Factory design and production processes
Digital developments in factory design and production processes underpin the extended supply chain. The flexible factory is an important concept in this rapidly moving environment: how can you design and configure a factory for technologies which you don’t yet know? In this context, factories need to be modular and reconfigurable. One of the questions our framework helps companies consider is this: it is relatively straightforward to design a state-of-the-art, highly flexible plug-and-play factory – but is it cost-effective? Is it where companies will be able to create and capture most value?
Making the most of data
Some companies are already very good at gathering product and customer data but the challenge is how to integrate that data and use it to make better decisions about, for example, product lifecycle management, sales forecasting and designing products and services in response to customer needs. Data ownership is fast becoming an important issue in the supply chain and service delivery context. When partners are involved, who owns and can access the data is a critical question. Data sharing and connectivity also raises the question of open source versus ‘black box’ and developing common international data standards across sectors. In this area we must also consider the resilience of these digital supply chains and understand the cyber security challenges they may present.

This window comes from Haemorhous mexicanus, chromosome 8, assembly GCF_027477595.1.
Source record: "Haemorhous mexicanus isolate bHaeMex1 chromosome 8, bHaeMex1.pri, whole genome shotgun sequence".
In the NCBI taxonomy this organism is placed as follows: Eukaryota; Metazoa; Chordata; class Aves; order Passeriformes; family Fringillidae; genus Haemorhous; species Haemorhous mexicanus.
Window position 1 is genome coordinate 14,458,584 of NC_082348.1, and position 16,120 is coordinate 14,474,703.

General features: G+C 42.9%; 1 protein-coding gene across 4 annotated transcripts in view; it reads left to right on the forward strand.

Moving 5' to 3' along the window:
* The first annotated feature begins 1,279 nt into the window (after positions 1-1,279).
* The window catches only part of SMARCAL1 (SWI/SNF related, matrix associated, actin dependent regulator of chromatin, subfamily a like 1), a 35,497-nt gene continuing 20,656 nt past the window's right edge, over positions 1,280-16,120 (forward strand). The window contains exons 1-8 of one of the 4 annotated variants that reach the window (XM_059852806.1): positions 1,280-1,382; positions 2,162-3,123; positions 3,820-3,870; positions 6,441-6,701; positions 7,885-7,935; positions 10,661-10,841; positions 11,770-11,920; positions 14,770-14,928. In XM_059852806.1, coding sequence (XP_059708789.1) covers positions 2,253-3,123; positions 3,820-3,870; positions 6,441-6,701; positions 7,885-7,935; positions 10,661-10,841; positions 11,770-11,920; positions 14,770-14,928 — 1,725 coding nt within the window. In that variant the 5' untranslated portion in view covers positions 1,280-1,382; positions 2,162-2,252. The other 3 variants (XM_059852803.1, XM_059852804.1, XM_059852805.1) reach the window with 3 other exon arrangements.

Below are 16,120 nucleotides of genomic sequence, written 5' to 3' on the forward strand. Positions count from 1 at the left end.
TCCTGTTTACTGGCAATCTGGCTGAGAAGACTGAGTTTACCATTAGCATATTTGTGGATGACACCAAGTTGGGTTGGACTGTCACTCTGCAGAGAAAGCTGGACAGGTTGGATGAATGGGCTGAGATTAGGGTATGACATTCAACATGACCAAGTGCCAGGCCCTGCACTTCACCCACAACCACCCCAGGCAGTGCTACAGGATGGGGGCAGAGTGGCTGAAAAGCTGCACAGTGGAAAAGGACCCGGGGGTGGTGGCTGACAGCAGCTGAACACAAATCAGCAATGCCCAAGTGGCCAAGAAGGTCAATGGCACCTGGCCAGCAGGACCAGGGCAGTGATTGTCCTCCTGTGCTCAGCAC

Flexibility versus connectivity
One of the conceptual and practical challenges for organisations is whether to build monolithic, enterprise-wide systems that can connect supply chains. Clearly, for many companies – particularly those with a history of M&A – it would require a huge act of organisational will, not to mention significant investment, to move to a common platform. And, would doing so actually deliver a sufficiently flexible and reconfigurable solution? Instead, companies are talking about developing a ‘digital backbone’ that can interface with other systems to provide more networked and flexible approaches to optimising the end-to-end supply chain. And this digital backbone is more than an IT system – it should embody the critical touch points and interfaces between organisations as well as the data architectures and analytics. It also signifies a cultural shift to digital.